It took me a little while to attune myself to the Silver Linings Playbook’s (2012) off-kilter sense of humour, and I’ll admit I might not have hung in there as long as I did if I hadn’t been waiting for Jennifer Lawrence to appear! For the first 25 minutes or so, we follow ‘Patrick “Pat” Solatano, Jr.’ (Bradley Cooper), a man with bipolar disorder and serious anger issues who is released from a psychiatric hospital into his parents’ custody, after beating his wife’s lover half-to-death. Family dramedy isn’t really my cup-of-tea, and I was worried that the film was being a little too flippant about Pat’s condition… taking the Monk route, that I would characterise as “Mentally Ill People Do The Darndest Things!”… but then his best-friend’s wife (Julia Stiles) set him up on a blind-date with her bereaved sister ‘Tiffany’ (Lawrence), and the film morphed into a dark romantic comedy about two broken souls finding love (for each other, and hopefully themselves). What’s interesting to me from a writer’s perspective is that the story actually conforms quite closely to a traditional rom-com structure (there’s even a crucial dance competition in the finale!), but what makes it really stand out from the pack is the rawness of the emotions on display and the quality of the cast’s performances. It’s proof that sticking to an established formula can still produce excellent (even Oscar-worthy!) results, if you make bold enough character choices and cast committed actors who really understand their craft. It’s not a perfect film, of course, because there’s no such thing as perfection… but it’s certainly the funniest and most insightful modern romance I’ve seen since Fight Club.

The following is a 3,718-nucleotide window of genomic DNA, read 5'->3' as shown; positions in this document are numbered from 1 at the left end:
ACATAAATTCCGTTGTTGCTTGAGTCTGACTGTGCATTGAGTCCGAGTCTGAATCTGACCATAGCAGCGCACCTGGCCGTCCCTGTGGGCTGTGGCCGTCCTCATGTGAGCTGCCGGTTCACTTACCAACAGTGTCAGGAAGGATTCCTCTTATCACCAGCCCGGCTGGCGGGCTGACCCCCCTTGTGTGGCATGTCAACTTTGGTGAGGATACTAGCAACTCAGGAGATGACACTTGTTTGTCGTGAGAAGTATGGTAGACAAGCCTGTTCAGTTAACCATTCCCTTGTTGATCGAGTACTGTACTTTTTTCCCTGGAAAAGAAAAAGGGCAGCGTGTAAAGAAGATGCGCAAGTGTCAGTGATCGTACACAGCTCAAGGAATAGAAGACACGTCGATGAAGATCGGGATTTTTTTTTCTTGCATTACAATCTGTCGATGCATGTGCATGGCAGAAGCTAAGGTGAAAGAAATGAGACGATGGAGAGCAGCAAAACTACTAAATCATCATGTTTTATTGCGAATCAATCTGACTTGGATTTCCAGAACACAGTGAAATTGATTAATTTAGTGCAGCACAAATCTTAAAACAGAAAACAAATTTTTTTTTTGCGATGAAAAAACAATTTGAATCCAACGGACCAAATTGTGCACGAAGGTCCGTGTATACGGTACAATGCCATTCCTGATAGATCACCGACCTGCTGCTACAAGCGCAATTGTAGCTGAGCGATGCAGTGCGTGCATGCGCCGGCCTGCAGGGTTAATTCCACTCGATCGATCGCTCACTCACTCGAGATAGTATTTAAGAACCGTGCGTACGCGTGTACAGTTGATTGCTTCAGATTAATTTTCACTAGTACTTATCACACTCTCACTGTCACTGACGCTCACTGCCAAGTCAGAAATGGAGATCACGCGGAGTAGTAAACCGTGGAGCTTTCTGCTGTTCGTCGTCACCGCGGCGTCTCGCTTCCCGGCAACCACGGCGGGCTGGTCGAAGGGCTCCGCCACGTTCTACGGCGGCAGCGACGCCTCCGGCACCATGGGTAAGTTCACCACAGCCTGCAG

Lawrence acts her heart out, of course, and holds her own against several more experienced actors… in a bonus feature sound bite, she refers to co-star Robert De Niro as one of the most amazing things that’s ever happened to cinema, but that description could just as easily be applied to Lawrence herself. I’m not surprised that she won several shiny awards for her work here, or that writer/director David O. Russell cast in her in his next project (the equally acclaimed American Hustle), and secured her as the lead in his forthcoming feature, Joy. As far as her character’s dress-sense goes, I wasn’t sure if she was actually supposed to be a Goth, of if she was simply in mourning for her husband… but Lawrence has stated in interviews that Tiffany’s appearance was originally intended to be more extreme: “We shot camera tests with her in heavy Goth makeup and those plaid punk dresses they wear, and Harvey [Weinstein] just freaked out”… so she kept the dark hair and black clothing, but toned the make-up down. According to Russell: “The way she carries herself, the Gothic cross – all these things permeated into her character, which is maybe the most messed-up girl on the block but also the most confident”. What’s interesting about Tiffany is that, much like ‘Alyssa’ in Chasing Amy, she’s unapologetic about her previous sexcapades, but looking to settle down and put that promiscuous reputation behind her. There’s a disarming frankness to the way that she and Pat communicate, that I really envy… though obviously they still keep some secrets from one another, or else there’d be no story!